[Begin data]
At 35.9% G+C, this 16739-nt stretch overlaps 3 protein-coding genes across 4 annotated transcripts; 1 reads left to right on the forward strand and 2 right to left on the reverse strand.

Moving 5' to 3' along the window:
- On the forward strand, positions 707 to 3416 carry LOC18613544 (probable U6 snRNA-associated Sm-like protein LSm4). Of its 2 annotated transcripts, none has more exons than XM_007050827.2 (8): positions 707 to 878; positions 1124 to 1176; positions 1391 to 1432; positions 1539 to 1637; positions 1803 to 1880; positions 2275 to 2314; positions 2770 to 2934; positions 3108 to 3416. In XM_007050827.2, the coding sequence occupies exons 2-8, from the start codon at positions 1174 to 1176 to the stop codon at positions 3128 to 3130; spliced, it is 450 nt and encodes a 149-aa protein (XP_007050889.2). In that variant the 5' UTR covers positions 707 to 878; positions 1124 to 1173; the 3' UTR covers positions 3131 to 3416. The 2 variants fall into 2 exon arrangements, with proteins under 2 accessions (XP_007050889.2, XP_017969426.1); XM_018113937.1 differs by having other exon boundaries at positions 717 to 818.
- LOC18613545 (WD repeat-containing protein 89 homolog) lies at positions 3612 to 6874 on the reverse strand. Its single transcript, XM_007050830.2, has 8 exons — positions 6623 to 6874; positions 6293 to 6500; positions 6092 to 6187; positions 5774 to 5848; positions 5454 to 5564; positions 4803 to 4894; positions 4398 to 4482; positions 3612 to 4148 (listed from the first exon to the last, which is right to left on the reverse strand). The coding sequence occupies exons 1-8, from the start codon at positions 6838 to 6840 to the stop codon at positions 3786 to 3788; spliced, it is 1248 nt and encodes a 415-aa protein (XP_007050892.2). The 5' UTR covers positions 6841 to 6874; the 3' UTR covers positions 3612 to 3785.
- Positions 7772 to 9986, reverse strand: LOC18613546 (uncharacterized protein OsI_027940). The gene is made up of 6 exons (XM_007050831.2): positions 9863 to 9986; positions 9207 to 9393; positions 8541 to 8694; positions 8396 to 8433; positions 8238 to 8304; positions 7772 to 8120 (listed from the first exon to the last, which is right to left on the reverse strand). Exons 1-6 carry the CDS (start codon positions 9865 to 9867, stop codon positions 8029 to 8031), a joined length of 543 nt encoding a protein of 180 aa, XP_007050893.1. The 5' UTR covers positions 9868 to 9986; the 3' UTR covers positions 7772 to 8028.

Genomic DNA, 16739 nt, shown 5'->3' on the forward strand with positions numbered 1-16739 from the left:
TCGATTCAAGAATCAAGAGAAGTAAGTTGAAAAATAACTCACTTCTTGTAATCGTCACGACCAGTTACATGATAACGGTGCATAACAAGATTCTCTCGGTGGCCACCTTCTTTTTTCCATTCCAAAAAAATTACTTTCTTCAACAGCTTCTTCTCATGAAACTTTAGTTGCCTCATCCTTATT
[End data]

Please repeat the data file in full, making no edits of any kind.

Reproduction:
At 35.9% G+C, this 16739-nt stretch overlaps 3 protein-coding genes across 4 annotated transcripts; 1 reads left to right on the forward strand and 2 right to left on the reverse strand.

Moving 5' to 3' along the window:
- On the forward strand, positions 707 to 3416 carry LOC18613544 (probable U6 snRNA-associated Sm-like protein LSm4). Of its 2 annotated transcripts, none has more exons than XM_007050827.2 (8): positions 707 to 878; positions 1124 to 1176; positions 1391 to 1432; positions 1539 to 1637; positions 1803 to 1880; positions 2275 to 2314; positions 2770 to 2934; positions 3108 to 3416. In XM_007050827.2, the coding sequence occupies exons 2-8, from the start codon at positions 1174 to 1176 to the stop codon at positions 3128 to 3130; spliced, it is 450 nt and encodes a 149-aa protein (XP_007050889.2). In that variant the 5' UTR covers positions 707 to 878; positions 1124 to 1173; the 3' UTR covers positions 3131 to 3416. The 2 variants fall into 2 exon arrangements, with proteins under 2 accessions (XP_007050889.2, XP_017969426.1); XM_018113937.1 differs by having other exon boundaries at positions 717 to 818.
- LOC18613545 (WD repeat-containing protein 89 homolog) lies at positions 3612 to 6874 on the reverse strand. Its single transcript, XM_007050830.2, has 8 exons — positions 6623 to 6874; positions 6293 to 6500; positions 6092 to 6187; positions 5774 to 5848; positions 5454 to 5564; positions 4803 to 4894; positions 4398 to 4482; positions 3612 to 4148 (listed from the first exon to the last, which is right to left on the reverse strand). The coding sequence occupies exons 1-8, from the start codon at positions 6838 to 6840 to the stop codon at positions 3786 to 3788; spliced, it is 1248 nt and encodes a 415-aa protein (XP_007050892.2). The 5' UTR covers positions 6841 to 6874; the 3' UTR covers positions 3612 to 3785.
- Positions 7772 to 9986, reverse strand: LOC18613546 (uncharacterized protein OsI_027940). The gene is made up of 6 exons (XM_007050831.2): positions 9863 to 9986; positions 9207 to 9393; positions 8541 to 8694; positions 8396 to 8433; positions 8238 to 8304; positions 7772 to 8120 (listed from the first exon to the last, which is right to left on the reverse strand). Exons 1-6 carry the CDS (start codon positions 9865 to 9867, stop codon positions 8029 to 8031), a joined length of 543 nt encoding a protein of 180 aa, XP_007050893.1. The 5' UTR covers positions 9868 to 9986; the 3' UTR covers positions 7772 to 8028.

Genomic DNA, 16739 nt, shown 5'->3' on the forward strand with positions numbered 1-16739 from the left:
TCGATTCAAGAATCAAGAGAAGTAAGTTGAAAAATAACTCACTTCTTGTAATCGTCACGACCAGTTACATGATAACGGTGCATAACAAGATTCTCTCGGTGGCCACCTTCTTTTTTCCATTCCAAAAAAATTACTTTCTTCAACAGCTTCTTCTCATGAAACTTTAGTTGCCTCATCCTTATT